3.
Function (mathematics)
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In mathematics, a function is a relation between a set of inputs and a set of permissible outputs with the property that each input is related to exactly one output. An example is the function that each real number x to its square x2. The output of a function f corresponding to a x is denoted by f. In this example, if the input is −3, then the output is 9, likewise, if the input is 3, then the output is also 9, and we may write f =9. The input variable are sometimes referred to as the argument of the function, Functions of various kinds are the central objects of investigation in most fields of modern mathematics. There are many ways to describe or represent a function, some functions may be defined by a formula or algorithm that tells how to compute the output for a given input. Others are given by a picture, called the graph of the function, in science, functions are sometimes defined by a table that gives the outputs for selected inputs. A function could be described implicitly, for example as the inverse to another function or as a solution of a differential equation, sometimes the codomain is called the functions range, but more commonly the word range is used to mean, instead, specifically the set of outputs. For example, we could define a function using the rule f = x2 by saying that the domain and codomain are the numbers. The image of this function is the set of real numbers. In analogy with arithmetic, it is possible to define addition, subtraction, multiplication, another important operation defined on functions is function composition, where the output from one function becomes the input to another function. Linking each shape to its color is a function from X to Y, each shape is linked to a color, there is no shape that lacks a color and no shape that has more than one color. This function will be referred to as the color-of-the-shape function, the input to a function is called the argument and the output is called the value. The set of all permitted inputs to a function is called the domain of the function. Thus, the domain of the function is the set of the four shapes. The concept of a function does not require that every possible output is the value of some argument, a second example of a function is the following, the domain is chosen to be the set of natural numbers, and the codomain is the set of integers. The function associates to any number n the number 4−n. For example, to 1 it associates 3 and to 10 it associates −6, a third example of a function has the set of polygons as domain and the set of natural numbers as codomain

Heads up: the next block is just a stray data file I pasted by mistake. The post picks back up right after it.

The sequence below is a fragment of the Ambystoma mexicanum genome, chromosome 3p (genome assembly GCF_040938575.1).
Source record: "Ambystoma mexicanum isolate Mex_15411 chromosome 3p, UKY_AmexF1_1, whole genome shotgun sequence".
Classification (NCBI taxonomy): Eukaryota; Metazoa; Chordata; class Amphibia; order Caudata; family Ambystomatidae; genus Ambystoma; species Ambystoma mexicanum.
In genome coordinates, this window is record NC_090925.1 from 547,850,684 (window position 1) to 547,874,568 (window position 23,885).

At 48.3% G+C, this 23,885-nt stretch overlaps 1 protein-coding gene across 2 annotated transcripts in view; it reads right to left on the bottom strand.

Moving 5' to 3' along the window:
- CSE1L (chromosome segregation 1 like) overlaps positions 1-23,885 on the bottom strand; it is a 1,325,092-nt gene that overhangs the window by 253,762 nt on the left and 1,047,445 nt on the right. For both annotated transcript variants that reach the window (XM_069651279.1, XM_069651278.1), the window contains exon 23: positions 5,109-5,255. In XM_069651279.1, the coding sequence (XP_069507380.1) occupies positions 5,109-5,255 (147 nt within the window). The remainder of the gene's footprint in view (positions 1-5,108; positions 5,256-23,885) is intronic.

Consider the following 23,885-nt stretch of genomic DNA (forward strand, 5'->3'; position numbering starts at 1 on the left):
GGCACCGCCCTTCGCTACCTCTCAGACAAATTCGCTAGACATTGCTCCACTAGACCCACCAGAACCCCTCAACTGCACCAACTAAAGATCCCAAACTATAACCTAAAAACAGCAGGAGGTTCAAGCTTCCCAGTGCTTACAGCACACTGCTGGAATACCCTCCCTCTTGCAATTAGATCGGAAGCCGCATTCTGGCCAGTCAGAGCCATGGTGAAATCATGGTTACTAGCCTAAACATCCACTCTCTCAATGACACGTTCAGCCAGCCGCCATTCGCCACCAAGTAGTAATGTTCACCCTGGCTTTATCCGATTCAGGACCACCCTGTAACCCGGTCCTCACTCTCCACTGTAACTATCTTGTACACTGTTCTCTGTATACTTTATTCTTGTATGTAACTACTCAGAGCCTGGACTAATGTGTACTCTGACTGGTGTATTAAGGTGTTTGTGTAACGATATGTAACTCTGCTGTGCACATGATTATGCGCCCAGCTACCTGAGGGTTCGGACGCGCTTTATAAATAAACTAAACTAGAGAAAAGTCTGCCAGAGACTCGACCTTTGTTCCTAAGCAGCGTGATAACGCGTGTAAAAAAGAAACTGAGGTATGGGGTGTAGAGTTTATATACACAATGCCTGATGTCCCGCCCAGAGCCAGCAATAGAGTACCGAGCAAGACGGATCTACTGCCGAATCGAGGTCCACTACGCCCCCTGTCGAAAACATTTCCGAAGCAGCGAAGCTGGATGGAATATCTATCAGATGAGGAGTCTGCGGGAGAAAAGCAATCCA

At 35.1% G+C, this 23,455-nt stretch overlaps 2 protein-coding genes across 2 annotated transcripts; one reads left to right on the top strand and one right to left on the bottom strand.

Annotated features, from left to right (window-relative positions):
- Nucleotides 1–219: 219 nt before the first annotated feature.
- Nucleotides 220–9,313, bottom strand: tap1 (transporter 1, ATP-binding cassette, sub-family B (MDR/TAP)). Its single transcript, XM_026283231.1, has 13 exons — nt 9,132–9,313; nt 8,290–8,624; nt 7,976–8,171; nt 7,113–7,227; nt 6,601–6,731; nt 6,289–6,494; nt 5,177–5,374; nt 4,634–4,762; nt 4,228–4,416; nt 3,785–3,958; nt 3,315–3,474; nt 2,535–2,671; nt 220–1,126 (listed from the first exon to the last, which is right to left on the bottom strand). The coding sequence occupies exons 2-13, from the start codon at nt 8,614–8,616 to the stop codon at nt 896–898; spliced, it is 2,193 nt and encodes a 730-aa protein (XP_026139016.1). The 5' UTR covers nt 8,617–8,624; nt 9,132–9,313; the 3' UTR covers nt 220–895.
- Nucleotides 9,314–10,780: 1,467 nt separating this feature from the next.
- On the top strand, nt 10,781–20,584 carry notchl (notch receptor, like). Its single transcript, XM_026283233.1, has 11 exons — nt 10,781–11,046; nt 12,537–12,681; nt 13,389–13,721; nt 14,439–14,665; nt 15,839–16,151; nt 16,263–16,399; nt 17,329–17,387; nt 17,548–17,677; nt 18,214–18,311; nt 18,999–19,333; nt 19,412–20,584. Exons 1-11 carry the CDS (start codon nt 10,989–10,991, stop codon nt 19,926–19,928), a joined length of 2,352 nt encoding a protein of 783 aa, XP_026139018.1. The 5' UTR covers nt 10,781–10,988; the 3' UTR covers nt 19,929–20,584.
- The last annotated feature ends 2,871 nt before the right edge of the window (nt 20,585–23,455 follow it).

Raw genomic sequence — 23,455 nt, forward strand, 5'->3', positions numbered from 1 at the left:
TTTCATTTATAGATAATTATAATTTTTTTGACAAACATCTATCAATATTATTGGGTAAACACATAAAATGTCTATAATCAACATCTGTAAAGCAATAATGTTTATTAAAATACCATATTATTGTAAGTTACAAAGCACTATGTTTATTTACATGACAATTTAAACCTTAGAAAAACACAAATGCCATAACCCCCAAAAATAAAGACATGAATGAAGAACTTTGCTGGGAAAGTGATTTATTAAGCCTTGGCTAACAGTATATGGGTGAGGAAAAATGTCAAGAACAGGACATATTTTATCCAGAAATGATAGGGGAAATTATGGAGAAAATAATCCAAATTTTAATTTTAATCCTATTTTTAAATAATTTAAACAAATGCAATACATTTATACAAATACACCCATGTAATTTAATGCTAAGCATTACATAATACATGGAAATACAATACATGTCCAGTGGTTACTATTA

4.
Mathematical analysis
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Mathematical analysis is the branch of mathematics dealing with limits and related theories, such as differentiation, integration, measure, infinite series, and analytic functions. These theories are studied in the context of real and complex numbers. Analysis evolved from calculus, which involves the elementary concepts and techniques of analysis, analysis may be distinguished from geometry, however, it can be applied to any space of mathematical objects that has a definition of nearness or specific distances between objects. Mathematical analysis formally developed in the 17th century during the Scientific Revolution, early results in analysis were implicitly present in the early days of ancient Greek mathematics. For instance, a geometric sum is implicit in Zenos paradox of the dichotomy. The explicit use of infinitesimals appears in Archimedes The Method of Mechanical Theorems, in Asia, the Chinese mathematician Liu Hui used the method of exhaustion in the 3rd century AD to find the area of a circle. Zu Chongzhi established a method that would later be called Cavalieris principle to find the volume of a sphere in the 5th century, the Indian mathematician Bhāskara II gave examples of the derivative and used what is now known as Rolles theorem in the 12th century. In the 14th century, Madhava of Sangamagrama developed infinite series expansions, like the power series and his followers at the Kerala school of astronomy and mathematics further expanded his works, up to the 16th century. The modern foundations of analysis were established in 17th century Europe. During this period, calculus techniques were applied to approximate discrete problems by continuous ones, in the 18th century, Euler introduced the notion of mathematical function. Real analysis began to emerge as an independent subject when Bernard Bolzano introduced the definition of continuity in 1816. In 1821, Cauchy began to put calculus on a firm logical foundation by rejecting the principle of the generality of algebra widely used in earlier work, instead, Cauchy formulated calculus in terms of geometric ideas and infinitesimals. Thus, his definition of continuity required a change in x to correspond to an infinitesimal change in y. He also introduced the concept of the Cauchy sequence, and started the theory of complex analysis. Poisson, Liouville, Fourier and others studied partial differential equations, the contributions of these mathematicians and others, such as Weierstrass, developed the -definition of limit approach, thus founding the modern field of mathematical analysis. In the middle of the 19th century Riemann introduced his theory of integration, the last third of the century saw the arithmetization of analysis by Weierstrass, who thought that geometric reasoning was inherently misleading, and introduced the epsilon-delta definition of limit. Then, mathematicians started worrying that they were assuming the existence of a continuum of numbers without proof. Around that time, the attempts to refine the theorems of Riemann integration led to the study of the size of the set of discontinuities of real functions, also, monsters began to be investigated